Adam Kilgore of The Washington Post reported on Saturday that backup catcher Sandy Leon was optioned to Triple-A to make room for Suzuki.

Suzuki will likely replace Jesus Flores as the everyday catcher for the Nationals. Flores was hitting only .221 with three home runs and 18 RBI in 67 games this season. Suzuki provides the potential to produce better numbers than Flores.

Although Suzuki has had a disappointing year thus far, he has a productive track record with great seasons in 2009 and 2010. Getting away from Oakland’s pitcher-friendly park should help Suzuki as well.

The big advantage to Suzuki behind the plate is his defensive ability. Nats GM Mike Rizzo told The Washington Times:

He’s one of the best catch-and-throw defensive catchers in the game. I think he’s going to take the lion’s share of the catching duties, and with his track record, his ability to handle a staff and his defensive prowess, he’s going to add a lot to the lineup.

Rizzo certainly has the bar set high for Suzuki and it is in Suzuki’s hands to live up to the hype from his new general manager. Hopefully for the Nationals and Suzuki, he can regain some of his form from a couple of seasons ago and produce in Washington’s lineup.


Read more MLB news on BleacherReport.com

Oakland Athletics: 7 Players Who Will Be Gone by the Trade Deadline

Unless the Oakland Athletics produce a magical first half, general manager Billy Beane will sell off assets like Kurt Suzuki and cut duds like Jonny Gomes by the trade deadline.

Beane is widely known for pulling the trigger on blockbuster deals year after year.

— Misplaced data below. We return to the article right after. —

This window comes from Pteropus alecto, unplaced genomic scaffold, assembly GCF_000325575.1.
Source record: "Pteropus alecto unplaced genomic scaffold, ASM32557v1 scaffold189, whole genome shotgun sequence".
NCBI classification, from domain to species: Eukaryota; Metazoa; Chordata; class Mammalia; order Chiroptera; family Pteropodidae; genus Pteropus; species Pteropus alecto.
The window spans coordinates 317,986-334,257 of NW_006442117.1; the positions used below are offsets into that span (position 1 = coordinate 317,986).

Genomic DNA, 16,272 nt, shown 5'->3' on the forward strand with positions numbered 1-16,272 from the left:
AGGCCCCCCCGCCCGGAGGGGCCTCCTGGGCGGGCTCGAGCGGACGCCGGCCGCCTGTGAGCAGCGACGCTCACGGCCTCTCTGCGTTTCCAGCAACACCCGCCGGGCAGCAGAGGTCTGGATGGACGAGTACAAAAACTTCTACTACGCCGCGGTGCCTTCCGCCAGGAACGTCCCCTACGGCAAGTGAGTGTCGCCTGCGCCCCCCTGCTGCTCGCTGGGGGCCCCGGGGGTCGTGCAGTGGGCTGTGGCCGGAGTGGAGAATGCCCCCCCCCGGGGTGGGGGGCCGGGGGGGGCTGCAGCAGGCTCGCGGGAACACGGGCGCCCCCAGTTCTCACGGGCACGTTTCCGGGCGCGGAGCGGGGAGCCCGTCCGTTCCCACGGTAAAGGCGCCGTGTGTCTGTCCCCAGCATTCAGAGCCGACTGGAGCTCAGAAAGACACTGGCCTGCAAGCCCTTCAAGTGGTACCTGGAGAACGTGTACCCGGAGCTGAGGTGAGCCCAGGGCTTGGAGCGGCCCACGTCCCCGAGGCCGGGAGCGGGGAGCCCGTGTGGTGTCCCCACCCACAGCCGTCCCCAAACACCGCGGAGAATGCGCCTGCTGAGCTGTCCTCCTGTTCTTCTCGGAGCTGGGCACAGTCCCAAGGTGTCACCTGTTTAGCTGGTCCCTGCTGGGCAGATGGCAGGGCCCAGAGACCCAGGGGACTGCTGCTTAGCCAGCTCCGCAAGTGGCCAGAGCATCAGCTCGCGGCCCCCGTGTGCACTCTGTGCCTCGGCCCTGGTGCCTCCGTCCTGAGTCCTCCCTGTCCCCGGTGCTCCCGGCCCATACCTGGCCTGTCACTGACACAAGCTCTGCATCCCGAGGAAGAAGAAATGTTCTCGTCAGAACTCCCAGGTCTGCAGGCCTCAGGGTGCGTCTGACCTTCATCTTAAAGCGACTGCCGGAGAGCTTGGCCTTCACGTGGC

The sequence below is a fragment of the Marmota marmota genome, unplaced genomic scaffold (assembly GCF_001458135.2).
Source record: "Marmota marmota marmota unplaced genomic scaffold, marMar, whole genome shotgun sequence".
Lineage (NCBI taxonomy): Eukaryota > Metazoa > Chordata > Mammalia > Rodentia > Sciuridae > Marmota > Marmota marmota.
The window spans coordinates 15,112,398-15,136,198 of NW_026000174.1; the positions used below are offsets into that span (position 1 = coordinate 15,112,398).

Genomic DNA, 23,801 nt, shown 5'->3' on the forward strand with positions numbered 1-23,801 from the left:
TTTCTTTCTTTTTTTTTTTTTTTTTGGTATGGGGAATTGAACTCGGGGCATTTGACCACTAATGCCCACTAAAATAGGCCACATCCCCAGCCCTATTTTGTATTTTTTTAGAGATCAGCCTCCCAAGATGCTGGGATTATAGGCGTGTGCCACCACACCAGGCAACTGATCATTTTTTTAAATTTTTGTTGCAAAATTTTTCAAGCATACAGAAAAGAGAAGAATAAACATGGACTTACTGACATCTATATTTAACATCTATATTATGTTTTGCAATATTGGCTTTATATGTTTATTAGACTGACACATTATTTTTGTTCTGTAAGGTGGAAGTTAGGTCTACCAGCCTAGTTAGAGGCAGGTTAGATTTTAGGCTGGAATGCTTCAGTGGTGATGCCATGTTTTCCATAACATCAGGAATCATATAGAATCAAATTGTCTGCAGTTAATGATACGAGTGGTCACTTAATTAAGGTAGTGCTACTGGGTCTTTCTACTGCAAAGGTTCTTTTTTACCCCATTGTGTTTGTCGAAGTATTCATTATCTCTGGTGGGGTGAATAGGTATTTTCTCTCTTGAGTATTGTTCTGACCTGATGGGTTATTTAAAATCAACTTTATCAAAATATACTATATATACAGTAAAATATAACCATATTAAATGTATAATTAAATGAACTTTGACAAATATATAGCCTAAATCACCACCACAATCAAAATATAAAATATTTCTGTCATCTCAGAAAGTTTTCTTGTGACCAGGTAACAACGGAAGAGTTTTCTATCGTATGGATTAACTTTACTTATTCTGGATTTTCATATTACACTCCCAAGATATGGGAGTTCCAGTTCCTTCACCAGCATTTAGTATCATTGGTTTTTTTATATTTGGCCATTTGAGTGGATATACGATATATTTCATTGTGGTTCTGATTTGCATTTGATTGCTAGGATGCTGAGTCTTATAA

With a roster that mirrors a Triple-A affiliate, competing against the Texas Rangers and Los Angeles Angels will be no easy task.

A weak roster and a trade-happy GM? 2012 will be no different from the last five seasons—the A’s will be sellers at the trade deadline.

The question is: Who’s going to spend their last months in green and gold?

Begin Slideshow

Kurt Suzuki Walk-off Grand Slam: My Favorite Baseball Memory

One of the great pieces of Americana is taking in a baseball game. At 16, my first real job was at a new baseball stadium, Banner Island Ballpark, to work for the Stockton Ports, Single A Minor League affiliate for the Oakland Athletics. On a day where the temperature topped 100 degrees, I was working the stands as an usher.

One of my absolute favorite memories came on the Fourth of July. This is traditionally a sold-out game for any minor league team, with a grand fireworks display following the game.

With the Ports losing the game, catcher Kurt Suzuki blasts a center-field home run with two outs to win the game. More than 5,000 fans came to their feet. I stood behind home plate ushering people to their seats. I looked up after hearing the indistinguishable crack of the bat that accompanied a blast to the outfield. The crowd goes into a frenzy, and following the win, one of the greatest displays of fireworks and music began—a moment I will never forget. Suzuki’s blast was a tremendous moment for a special day.